Football Language Podcast: To Ship

shipOn this week’s short football language podcast, we answer some readers’/listeners’ questions about the language of football, including discussing the meaning of the verb ‘to ship’. If you have questions about the language of football post your question on our forum or contact us directly at our site. As always, check out our football glossary and football cliches pages for hundreds more explanations of the language of soccer. If you have any questions, suggestions or comments then please email us at: admin@languagecaster.com. (DB=Damon)

Listening Report: To Ship

DB: You’re listening to languagecaster.com. Hello there everyone. Welcome to languagecaster and our regular football language podcast. My name’s Damon, I’m based in Tokyo, and over here we are getting near to the famous cherry blossom season. I can’t wait! As you will know if you are a regular listener, I’m one of the languagecaster team, the other being Damian, who is based in London. We hope you are all well and enjoying the football wherever you are listening in the world.

Now, today, I’m going to be talking about three phrases which listeners to the show or readers of our posts sent in. The first is ‘to ship‘. Before that though, let’s have a message in Icelandic!

Stinger: You’re listening to languagecaster.com (in Icelandic)

To Ship

Yes, you are listening to languagecaster.com. OK, let’s start. Now, this question was from Dwi Ardianto., who we think is based in Indonesia. She or he asks: what does “ship” mean in this context? 55 min: Leicester *ship* possession on the edge of their own box.

OK, Dwi, first let’s think about ‘to ship’. This verb means to move something, or to deliver something. If you use Amazon to order some books for example, they may ship the books to your home or to your workplace. 

In football, however, it means something different. ‘To ship‘ means to concede, to give away, to allow goals to be scored. In Dwi’s example, the writer has said ‘to ship possession’ – this is an unusual use of the verb ‘to ship’, but it means the same thing – to give away, to concede – so to give away possession.

If a team ships goals, it means they are conceding a lot of goals, they are giving their opponents a lot of goals. In this situation we can say the defence is ‘leaky’. A leaky boat or ship lets in water and a leaky team lets in, or ships, goals

To Spurn

Our next phrase is in answer to Sandara, who wrote asking about the difference between “spurn” a chance and “fashion” a chance. Here are the examples she saw: 

  • Both sides continued to spurn chances early in the second half.
  • Arsenal clear the free kick, but spurn the chance of a counter attack, choosing to maintain possession through to half time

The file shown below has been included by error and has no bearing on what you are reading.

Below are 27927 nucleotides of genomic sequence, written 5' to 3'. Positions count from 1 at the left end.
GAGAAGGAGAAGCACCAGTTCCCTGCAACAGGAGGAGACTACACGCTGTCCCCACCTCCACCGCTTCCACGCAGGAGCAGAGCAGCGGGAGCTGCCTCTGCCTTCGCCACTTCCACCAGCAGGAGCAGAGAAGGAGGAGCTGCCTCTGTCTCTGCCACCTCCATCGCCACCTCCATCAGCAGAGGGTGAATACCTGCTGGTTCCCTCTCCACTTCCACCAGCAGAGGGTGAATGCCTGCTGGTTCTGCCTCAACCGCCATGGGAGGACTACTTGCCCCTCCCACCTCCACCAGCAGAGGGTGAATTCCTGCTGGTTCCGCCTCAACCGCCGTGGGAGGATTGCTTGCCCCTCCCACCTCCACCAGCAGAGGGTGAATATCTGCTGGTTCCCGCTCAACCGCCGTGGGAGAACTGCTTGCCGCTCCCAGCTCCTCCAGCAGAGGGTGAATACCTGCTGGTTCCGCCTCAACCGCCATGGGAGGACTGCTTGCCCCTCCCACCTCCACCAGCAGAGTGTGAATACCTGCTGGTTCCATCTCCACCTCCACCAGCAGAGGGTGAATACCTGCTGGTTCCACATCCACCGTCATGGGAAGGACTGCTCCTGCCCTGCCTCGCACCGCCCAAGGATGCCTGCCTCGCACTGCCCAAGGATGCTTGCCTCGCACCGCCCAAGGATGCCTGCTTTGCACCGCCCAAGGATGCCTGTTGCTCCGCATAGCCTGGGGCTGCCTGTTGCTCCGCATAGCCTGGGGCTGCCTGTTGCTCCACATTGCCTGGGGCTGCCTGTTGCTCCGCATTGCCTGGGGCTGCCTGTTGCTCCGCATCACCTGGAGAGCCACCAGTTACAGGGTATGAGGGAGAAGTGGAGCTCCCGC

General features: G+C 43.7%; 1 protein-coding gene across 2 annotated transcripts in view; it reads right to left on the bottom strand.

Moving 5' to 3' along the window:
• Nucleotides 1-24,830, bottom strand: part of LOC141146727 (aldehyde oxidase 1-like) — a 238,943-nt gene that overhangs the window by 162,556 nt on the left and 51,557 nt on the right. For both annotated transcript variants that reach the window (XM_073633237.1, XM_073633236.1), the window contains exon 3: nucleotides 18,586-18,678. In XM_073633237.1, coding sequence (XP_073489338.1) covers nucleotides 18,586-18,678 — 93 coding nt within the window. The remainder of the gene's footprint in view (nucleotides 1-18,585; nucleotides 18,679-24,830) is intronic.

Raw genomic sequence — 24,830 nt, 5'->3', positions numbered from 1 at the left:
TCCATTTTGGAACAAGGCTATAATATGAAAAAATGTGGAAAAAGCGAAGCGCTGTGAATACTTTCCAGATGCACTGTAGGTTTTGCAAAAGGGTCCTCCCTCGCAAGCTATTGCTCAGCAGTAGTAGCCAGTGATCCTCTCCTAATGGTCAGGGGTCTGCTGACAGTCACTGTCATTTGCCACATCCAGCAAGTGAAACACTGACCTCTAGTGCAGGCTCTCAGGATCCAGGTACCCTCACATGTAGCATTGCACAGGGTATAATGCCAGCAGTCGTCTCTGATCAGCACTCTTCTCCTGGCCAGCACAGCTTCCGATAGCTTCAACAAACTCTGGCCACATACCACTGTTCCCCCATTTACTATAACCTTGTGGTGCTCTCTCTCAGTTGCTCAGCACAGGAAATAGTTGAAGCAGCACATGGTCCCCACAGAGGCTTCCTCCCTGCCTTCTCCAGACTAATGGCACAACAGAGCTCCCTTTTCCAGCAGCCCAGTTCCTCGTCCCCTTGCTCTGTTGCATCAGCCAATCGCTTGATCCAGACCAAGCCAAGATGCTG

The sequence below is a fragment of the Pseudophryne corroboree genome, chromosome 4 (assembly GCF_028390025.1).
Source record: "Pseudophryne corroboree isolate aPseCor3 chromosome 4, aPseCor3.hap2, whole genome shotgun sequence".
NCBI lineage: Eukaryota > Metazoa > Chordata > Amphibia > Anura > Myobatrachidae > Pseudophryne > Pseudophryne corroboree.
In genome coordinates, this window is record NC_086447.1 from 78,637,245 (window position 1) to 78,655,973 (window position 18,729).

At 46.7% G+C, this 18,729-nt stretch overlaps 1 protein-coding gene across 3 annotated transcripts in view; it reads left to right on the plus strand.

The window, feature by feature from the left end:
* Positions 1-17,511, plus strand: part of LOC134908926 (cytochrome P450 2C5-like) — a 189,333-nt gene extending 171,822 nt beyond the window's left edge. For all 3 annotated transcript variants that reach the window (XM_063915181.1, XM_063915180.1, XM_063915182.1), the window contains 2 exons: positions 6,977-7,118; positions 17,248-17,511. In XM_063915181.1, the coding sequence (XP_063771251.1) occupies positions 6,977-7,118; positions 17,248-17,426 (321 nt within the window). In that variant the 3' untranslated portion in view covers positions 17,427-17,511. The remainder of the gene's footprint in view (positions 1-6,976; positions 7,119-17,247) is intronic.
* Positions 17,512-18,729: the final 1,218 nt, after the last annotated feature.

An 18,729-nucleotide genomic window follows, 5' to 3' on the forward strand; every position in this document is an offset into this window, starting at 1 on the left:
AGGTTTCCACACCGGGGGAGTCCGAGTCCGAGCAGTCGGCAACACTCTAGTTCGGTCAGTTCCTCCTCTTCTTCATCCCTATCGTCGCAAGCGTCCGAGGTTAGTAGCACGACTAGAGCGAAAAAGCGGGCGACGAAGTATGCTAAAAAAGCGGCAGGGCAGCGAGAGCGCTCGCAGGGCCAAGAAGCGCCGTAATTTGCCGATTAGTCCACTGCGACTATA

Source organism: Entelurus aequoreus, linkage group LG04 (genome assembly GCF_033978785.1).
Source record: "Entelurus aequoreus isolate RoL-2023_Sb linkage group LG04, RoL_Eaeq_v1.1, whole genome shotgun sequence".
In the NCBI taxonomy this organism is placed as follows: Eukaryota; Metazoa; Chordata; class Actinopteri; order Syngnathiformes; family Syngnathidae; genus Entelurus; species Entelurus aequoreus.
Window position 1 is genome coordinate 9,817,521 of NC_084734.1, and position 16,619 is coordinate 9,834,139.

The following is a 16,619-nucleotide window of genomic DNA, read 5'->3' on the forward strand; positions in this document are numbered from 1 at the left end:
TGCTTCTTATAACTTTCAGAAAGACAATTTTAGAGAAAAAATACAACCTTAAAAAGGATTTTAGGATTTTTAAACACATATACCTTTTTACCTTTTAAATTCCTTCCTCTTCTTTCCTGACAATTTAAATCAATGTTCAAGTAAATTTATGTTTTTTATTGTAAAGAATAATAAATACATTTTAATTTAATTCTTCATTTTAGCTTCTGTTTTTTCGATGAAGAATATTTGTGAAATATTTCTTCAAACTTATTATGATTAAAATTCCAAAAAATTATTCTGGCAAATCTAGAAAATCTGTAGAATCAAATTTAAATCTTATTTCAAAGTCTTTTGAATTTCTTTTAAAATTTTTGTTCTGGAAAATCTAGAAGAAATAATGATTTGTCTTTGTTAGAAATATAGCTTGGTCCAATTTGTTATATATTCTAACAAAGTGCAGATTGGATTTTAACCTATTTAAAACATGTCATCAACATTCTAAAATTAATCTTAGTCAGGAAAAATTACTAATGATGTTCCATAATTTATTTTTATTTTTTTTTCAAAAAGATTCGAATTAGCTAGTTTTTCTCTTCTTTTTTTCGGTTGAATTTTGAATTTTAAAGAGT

Well, the verb ‘spurn‘ means to turn down an opportunity so Arsenal had the chance to counter attack but instead decided not to do so. We can see ‘spurn’ is used with ‘chance’ or ‘chances’ a lot. This means to miss chances to score. And we can add more information, like spurn the chance of a counter attack, or spurn the chance to go top of the table. The meaning is basically negative.

On the other hand, to fashion a chance, means to make a chance, to make an opportunity, so is a positive meaning compared to spurn.

Your listening to languagecaster.com (Ferencvaros, Hungary supporter)

To Be Camped In

Our last phrase is from Hyuna27 who wanted to know what camped in meant in this passage: 91: Every United player is camped deep in their half. 

First of all notice that the phrase is in the passive, to be camped and is followed by deep in and then their half. This is a very common pattern. 

So, what does it mean? Well to camp, is to put up a tent or to stop and rest somewhere. If a team is camped in another team’s half, it means they have so much possession they are almost ‘living’ in the half – they have put their tent up and are ‘staying’ in the half. If a team, as in the example, is camped in their own half, it means they are defending. You might also hear the phrase the defence is under siege as their opponents are camped in their half. So in this example, Manchester United are defending deep in their half, they are staying in their half.

Good bye

Right, we’ve talked about three verb a today in answer to questions on our site languagecaster.com – to ship, to spurn, and to be camped in. 

And that brings us to the end of this short podcast., If you like what we do, tell your friends or support us via patreon.com/languagecaster. You can follow us on Twitter and most social media platforms, and you can get in touch us via admin@languagecaster.com. And remember there is a transcript to this show on our website.

Thanks for listening. Stay safe, enjoy the football, and we’ll be back soon with some more football language to talk about.

Ta-ra.

Check out our glossary of footballing phrases here and if you have any suggestions, contact us at admin@languagecaster.com

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